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Heidel Piano Services

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Why do pianos need tuning?

“If I move my piano to another room, does it need to be re-tuned? My grandmother had a fine old upright that she never got tuned. Why does my piano need regular tuning? Back home we always kept a jar of water in the bottom of the piano. Does this help keep the piano in tune? How often does my piano need tuning?” Piano technicians hear these questions every day. Tuning is the most frequent and important type of piano maintenance, but it’s often the least understood. Here we’ll look at why pianos go out of tune and how you can help yours stay in better tune between visits from your technician.

First, new pianos are a special case; their pitch drops quickly for the first few years as the new strings stretch and wood parts settle. It’s very important that a new piano be maintained at proper pitch (A-440) during this period, so the string tension and piano structure can reach stable equilibrium. Most manufacturers recommend three to four tunings the first year, and at least two annually after that.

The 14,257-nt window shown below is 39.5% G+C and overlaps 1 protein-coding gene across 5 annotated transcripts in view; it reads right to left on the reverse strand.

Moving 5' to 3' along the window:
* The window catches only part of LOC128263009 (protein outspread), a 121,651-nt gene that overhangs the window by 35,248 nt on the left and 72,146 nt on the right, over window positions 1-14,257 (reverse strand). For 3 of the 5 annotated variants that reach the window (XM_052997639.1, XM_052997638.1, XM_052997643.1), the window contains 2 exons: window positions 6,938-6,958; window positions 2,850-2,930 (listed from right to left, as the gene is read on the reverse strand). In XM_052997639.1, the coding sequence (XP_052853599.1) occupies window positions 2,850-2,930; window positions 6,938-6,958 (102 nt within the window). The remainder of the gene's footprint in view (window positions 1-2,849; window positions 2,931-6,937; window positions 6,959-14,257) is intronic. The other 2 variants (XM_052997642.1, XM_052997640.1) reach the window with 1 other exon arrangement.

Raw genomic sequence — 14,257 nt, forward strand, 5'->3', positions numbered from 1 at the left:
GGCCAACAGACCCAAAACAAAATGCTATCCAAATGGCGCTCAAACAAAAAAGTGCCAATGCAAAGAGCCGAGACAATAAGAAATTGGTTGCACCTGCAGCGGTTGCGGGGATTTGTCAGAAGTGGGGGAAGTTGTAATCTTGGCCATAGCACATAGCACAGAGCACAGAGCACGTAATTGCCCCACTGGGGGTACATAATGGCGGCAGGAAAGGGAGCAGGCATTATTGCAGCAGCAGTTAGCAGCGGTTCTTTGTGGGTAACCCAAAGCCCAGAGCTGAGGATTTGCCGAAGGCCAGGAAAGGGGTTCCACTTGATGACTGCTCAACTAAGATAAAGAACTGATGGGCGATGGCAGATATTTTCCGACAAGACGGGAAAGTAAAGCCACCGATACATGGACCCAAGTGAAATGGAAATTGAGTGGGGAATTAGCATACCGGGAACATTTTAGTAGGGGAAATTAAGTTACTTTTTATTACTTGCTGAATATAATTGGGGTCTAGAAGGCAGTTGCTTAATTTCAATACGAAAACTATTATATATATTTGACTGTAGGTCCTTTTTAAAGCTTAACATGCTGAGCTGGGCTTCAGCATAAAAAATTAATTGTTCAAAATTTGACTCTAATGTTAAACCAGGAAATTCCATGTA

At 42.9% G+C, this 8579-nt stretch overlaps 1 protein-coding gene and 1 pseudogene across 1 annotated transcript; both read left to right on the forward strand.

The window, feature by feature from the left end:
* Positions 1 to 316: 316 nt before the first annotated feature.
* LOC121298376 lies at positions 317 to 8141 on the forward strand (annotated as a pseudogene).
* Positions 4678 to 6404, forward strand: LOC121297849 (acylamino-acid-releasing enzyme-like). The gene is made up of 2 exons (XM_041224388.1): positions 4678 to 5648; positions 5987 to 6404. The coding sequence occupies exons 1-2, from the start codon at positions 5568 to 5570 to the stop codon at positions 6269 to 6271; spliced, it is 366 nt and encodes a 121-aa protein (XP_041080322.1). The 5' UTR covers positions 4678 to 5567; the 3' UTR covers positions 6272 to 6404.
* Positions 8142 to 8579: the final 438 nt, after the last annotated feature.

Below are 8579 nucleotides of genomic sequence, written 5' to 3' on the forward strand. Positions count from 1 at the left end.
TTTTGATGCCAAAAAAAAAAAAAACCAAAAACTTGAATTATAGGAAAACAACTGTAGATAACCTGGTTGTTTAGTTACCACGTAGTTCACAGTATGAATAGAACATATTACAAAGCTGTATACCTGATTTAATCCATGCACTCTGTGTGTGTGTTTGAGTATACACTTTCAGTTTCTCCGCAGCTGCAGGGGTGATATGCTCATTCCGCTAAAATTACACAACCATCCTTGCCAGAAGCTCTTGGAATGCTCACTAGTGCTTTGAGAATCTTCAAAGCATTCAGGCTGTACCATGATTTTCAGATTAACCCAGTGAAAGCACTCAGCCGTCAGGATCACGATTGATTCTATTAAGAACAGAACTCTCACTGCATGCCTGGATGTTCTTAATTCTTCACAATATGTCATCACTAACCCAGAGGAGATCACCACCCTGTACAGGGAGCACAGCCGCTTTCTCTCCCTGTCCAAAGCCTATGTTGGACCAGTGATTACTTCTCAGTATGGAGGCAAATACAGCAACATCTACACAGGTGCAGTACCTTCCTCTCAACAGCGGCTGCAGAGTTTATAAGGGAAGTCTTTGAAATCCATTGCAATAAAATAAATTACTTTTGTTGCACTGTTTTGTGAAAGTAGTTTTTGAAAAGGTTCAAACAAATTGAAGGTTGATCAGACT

Aside from this initial settling, seasonal change is the primary reason pianos go out of tune. To understand why, you must realize that the piano’s main acoustical structure, the soundboard, is made of wood (typically 3/8-inch thick Sitka spruce). And while the wooden soundboards produce a wonderful sound, they also react constantly to weather. As humidity goes up, a soundboard swells, increasing its crowned shape and stretching the piano’s strings to a higher pitch. During dry times, the soundboard flattens out, lowering tension on the strings and causing the pitch to drop.

Unfortunately, the strings don’t change pitch equally. Those near the soundboard’s edge move the least, and those near the center move the most. So, unless it’s in a hermetically sealed chamber, every piano is constantly going out of tune!

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